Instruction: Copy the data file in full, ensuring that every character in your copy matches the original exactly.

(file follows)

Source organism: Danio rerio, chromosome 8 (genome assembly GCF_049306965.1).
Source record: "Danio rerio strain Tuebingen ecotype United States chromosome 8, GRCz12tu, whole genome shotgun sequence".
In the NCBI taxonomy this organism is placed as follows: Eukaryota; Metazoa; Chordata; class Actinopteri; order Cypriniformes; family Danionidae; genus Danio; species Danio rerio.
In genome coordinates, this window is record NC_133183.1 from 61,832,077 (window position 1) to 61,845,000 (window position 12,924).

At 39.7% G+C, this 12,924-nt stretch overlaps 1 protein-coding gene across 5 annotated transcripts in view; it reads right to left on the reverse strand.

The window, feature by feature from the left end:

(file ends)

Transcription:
Source organism: Danio rerio, chromosome 8 (genome assembly GCF_049306965.1).
Source record: "Danio rerio strain Tuebingen ecotype United States chromosome 8, GRCz12tu, whole genome shotgun sequence".
In the NCBI taxonomy this organism is placed as follows: Eukaryota; Metazoa; Chordata; class Actinopteri; order Cypriniformes; family Danionidae; genus Danio; species Danio rerio.
In genome coordinates, this window is record NC_133183.1 from 61,832,077 (window position 1) to 61,845,000 (window position 12,924).

At 39.7% G+C, this 12,924-nt stretch overlaps 1 protein-coding gene across 5 annotated transcripts in view; it reads right to left on the reverse strand.

The window, feature by feature from the left end: